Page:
308-234-6029

Infant and Children Mental Health

How do we help the youngest and most vulnerable members of our community when they experience trauma, violence and stress?  No one wants to label a young child as having a mental health disorder. But they do occur and have the power to disrupt the usual healthy process of development. Treatment of young children is, in the strongest sense of the word, prevention.  In the first five years we have the best chance to help prevent a broad range of later problems. Center for Psychological Services has the expertise to provide developmentally appropriate mental health evaluations and treatment for young children and their families. 

Treatment for young children must be developmentally appropriate, trauma informed, and relational. The  parent or caregiver is integral to treatment.  In addition, treatment for young children should have demonstrated effectiveness.  Center for Psychological Services is committed to the use of a continuum of evidence based practices.  These are methods which have been researched in clinical trials and have been shown to be effective in producing positive outcomes for young children.

Child Parent Psychotherapy (CPP) (age birth to five)  directly focuses on improving the bond between child (birth to five) and parent,  which is a strong protective factor against outside harm and future mental, emotional, and social problems.  CPP has been developed and used for children birth through five, with their parents, when they have experienced exposure to adult domestic violence, been the victims of  neglect, abuse or trauma, or suffered traumatic separation from or loss of parents. Child parent psychotherapy helps parents recognize and resolve the issues from their own past which may interfere in present parenting. 

Trauma Focused Cognitive Behavioral Therapy (TF-CBT) is a psychotherapy approach for children and adolescents, ages four to eighteen, , who are experiencing significant emotional and behavioral difficulties related to traumatic life events.  These may include post traumatic stress symptoms; fear, anxiety, depression, or traumatic grief.   Individual and conjoint child and parent sessions are part of the therapy.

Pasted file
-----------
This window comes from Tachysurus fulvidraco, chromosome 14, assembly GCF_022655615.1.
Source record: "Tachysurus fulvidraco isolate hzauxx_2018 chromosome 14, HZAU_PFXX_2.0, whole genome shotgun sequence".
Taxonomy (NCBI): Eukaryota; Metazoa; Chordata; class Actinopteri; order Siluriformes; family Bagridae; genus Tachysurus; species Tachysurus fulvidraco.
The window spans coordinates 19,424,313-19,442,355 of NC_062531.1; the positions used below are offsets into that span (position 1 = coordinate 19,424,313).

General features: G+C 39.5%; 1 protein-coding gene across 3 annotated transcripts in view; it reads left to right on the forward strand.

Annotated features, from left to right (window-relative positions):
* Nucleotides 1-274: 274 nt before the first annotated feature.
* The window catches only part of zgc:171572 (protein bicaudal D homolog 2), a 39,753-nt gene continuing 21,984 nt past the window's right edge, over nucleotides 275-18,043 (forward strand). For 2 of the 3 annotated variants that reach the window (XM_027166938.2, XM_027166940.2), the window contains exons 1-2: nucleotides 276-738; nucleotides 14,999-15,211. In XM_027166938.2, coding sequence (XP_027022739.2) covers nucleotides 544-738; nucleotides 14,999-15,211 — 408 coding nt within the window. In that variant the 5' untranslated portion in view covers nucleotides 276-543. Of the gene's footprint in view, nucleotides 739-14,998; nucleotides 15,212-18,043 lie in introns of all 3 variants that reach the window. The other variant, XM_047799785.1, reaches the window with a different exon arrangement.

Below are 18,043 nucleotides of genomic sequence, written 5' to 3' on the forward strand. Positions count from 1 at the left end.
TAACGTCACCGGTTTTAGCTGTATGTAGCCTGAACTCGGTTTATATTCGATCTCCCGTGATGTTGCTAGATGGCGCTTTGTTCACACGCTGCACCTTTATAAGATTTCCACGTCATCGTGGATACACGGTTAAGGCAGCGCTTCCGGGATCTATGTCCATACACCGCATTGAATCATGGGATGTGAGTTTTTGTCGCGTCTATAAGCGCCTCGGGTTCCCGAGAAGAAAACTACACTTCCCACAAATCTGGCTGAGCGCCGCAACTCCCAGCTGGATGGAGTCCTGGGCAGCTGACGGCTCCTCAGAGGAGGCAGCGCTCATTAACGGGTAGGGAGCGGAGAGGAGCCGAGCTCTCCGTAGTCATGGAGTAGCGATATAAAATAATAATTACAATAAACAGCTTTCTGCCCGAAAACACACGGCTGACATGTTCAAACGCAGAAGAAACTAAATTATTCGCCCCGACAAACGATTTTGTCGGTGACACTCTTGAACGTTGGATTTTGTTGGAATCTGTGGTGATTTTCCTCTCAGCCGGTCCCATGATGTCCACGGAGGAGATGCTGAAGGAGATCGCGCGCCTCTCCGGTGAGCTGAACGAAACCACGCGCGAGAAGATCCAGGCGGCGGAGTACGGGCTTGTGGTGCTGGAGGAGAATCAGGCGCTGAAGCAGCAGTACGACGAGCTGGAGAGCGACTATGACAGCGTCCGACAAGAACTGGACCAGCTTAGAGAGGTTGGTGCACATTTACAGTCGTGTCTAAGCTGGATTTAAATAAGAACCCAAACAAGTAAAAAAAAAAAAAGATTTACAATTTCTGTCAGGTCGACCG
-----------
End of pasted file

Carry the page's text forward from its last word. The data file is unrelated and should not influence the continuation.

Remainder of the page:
The In-School Behavioral Skills Program (ISBS) is offered to students in the Kearney Public Schools, Loup City Public Schools and Shelton Public Schools, in partnership between the Center for Psychological Services (CPS), The Public Schools and Region III Behavioral Health Services. The purpose of the ISBS is to provide in-school psychotherapy support and intervention to school-age children and their families to deal with emotional and behavioral problems. Psychotherapists coordinated with teachers, counselors and parents to improve behavior and social skills which are impacting school performance. The program combines education, family involvement, individual and group therapy to help students succeed at school and often at home as well.

 


 

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